6 Canned Beans You Should Buy And 6 You Should Leave At The Store

Ask any nutritionist and they'll agree: Beans are one of the absolute best foods you can include in your diet. They're high in fiber and protein and packed with an incredible arsenal of vitamins and minerals. Beans are filling, low calorie, and affordable. Psst! They also taste great and can be used in a wide variety of comfort food classics — from soups and chili to incredible sides, and even main courses.

In fact, the only thing beans don't have going for them is they can be a pain to prepare from scratch. Dried beans need to be sorted and rinsed and then soaked for hours — and that's just to get them ready to cook.

Luckily, this is where canned beans come in as potentially one of the greatest convenience foods ever dreamt up. Created in the late 18th and early 19th century as a way of keeping seasonal foods from going bad, canning revolutionized the way we eat. And with beans in particular, it meant that with the pop of a can, you could have moist, cooked beans ready to go for whatever you might be preparing.

But the process isn't perfect. While some beans take to that can wonderfully and come out of their tin ready to dig into, others are kind of a dud — mushy, flavorless, sodium-packed "has-beans" that were once healthy and delicious and now just taste like sludge. Here's how to separate those "good" canned beans from their lackluster counterparts — so you'll know what you should buy and what you can, ahem, leave at the grocery store.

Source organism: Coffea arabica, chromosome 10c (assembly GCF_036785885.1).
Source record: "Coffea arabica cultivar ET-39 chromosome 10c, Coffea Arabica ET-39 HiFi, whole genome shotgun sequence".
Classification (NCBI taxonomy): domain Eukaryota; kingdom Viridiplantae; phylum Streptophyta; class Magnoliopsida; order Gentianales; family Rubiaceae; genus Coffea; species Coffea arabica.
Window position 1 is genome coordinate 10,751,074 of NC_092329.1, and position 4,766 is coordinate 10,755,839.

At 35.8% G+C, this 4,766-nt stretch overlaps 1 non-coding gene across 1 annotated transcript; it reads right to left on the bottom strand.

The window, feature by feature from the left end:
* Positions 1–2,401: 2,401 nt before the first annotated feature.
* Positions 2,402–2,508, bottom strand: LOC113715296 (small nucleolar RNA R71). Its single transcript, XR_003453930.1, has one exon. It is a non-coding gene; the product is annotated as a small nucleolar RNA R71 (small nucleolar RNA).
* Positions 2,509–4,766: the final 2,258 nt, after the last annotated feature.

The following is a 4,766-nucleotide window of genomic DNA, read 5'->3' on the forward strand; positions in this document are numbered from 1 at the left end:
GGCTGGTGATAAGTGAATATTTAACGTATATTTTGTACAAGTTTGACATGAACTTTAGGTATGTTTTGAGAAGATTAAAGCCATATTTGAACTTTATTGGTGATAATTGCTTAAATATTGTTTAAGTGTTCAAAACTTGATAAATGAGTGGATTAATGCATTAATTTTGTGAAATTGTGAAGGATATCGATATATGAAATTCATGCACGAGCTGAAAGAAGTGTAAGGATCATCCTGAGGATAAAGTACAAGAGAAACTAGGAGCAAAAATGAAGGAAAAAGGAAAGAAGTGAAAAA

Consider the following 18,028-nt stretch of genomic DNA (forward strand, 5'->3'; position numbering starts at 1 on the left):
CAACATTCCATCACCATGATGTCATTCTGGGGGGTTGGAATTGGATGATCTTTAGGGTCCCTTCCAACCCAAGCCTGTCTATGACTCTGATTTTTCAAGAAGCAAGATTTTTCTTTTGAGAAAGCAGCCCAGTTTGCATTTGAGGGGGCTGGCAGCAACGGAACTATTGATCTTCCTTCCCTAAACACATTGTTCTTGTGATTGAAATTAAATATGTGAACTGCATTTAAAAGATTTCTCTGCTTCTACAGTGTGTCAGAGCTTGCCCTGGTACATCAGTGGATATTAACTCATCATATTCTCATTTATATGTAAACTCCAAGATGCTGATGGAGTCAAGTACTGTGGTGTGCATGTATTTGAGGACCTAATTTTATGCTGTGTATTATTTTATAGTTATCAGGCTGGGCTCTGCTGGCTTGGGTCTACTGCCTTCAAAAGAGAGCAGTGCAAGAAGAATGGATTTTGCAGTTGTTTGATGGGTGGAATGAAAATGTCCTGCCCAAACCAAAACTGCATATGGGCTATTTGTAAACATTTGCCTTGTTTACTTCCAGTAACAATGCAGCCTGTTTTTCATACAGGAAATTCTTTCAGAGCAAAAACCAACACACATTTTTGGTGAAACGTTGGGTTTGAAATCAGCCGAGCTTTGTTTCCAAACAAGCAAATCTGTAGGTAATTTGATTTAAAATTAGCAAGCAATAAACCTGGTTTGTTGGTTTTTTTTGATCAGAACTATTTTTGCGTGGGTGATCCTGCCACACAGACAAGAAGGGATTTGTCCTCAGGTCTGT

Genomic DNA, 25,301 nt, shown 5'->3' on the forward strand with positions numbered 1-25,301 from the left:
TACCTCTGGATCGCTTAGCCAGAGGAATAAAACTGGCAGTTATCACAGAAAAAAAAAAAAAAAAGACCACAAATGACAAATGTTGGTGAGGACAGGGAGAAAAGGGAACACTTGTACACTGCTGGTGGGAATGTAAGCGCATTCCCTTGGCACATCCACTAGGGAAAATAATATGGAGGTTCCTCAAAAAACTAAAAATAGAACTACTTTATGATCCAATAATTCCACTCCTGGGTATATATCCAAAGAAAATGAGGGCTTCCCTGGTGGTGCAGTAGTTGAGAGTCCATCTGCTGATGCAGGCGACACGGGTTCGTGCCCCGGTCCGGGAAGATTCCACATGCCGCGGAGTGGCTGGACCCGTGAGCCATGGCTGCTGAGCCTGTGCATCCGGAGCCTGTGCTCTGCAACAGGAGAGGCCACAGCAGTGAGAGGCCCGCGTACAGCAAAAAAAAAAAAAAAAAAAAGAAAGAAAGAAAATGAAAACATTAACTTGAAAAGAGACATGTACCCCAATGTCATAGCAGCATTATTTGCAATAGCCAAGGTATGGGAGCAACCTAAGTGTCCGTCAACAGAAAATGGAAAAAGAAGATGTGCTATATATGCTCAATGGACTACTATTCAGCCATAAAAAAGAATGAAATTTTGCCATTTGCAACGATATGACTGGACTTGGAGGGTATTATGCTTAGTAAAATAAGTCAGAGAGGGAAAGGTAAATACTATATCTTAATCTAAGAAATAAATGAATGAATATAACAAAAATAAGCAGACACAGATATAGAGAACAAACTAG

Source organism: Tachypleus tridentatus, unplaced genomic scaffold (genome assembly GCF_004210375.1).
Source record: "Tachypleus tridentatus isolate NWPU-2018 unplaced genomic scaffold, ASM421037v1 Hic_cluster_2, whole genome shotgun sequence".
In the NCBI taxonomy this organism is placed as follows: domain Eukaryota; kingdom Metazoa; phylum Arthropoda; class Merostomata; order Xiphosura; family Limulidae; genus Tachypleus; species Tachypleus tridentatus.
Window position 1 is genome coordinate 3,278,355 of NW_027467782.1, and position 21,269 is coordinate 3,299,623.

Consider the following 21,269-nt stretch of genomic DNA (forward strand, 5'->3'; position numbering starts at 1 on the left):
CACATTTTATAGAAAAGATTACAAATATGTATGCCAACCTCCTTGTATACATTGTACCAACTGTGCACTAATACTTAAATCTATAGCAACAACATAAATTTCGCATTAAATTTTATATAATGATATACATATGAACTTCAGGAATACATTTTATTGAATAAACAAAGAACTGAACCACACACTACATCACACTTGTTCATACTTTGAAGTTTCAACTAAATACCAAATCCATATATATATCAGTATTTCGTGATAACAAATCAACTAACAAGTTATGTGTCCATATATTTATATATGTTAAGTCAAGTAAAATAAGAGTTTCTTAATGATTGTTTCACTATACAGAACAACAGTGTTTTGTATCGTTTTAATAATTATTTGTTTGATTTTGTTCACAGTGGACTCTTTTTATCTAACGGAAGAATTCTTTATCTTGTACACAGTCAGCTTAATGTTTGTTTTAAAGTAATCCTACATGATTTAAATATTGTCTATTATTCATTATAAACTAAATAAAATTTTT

Buy: canned kidney beans

Canned kidney beans are a pantry staple that everyone should keep on hand. Food historians believe than Latin America's Peruvian population may have been the first to discover the wonder of the kidney bean thousands of years ago. Named for its distinctive "kidney" shape which mirrors the kidneys in our own bodies, the popular legume is also known simply as a "red bean" in parts of the southern United States and Caribbean.

Whether you buy them pre-seasoned with chili flavors or plain on their own, canned kidney beans are a favorite of many chefs and home cooks because of their immense versatility and adding earthy nuttiness, depth of flavor, and wonderful texture to dishes. 

Open a can, drain and rinse the beans, and you've got a powerhouse building block for an almost infinite number of recipes from every regional variety of cooking imaginable. Pair the beans with browned hamburger, canned tomatoes, and spices and voila, an instant starter for homemade chili. Mash the beans and you can form them into the basis of a DIY veggie burger. To take your meal in a more southern direction, pair those kidney beans with bacon, onion, chicken stock, rice, and spices and you've got the foundation for a true classic: traditional rice and beans.

You can even turn canned beans into a dessert. Many vegetarians use kidney beans as a key ingredient in everything from cookies to decadent fudge brownies. 

Don't buy: canned green beans

We'll forgive you if you cave in and buy canned green beans once a year to make your father-in-law's favorite old school green bean casserole. But that recipe aside, there's no reason to ever clutter up your kitchen with tins of canned green beans. Yuck! Fresh green beans are easy to find throughout most of the year, no matter where you live in the United States.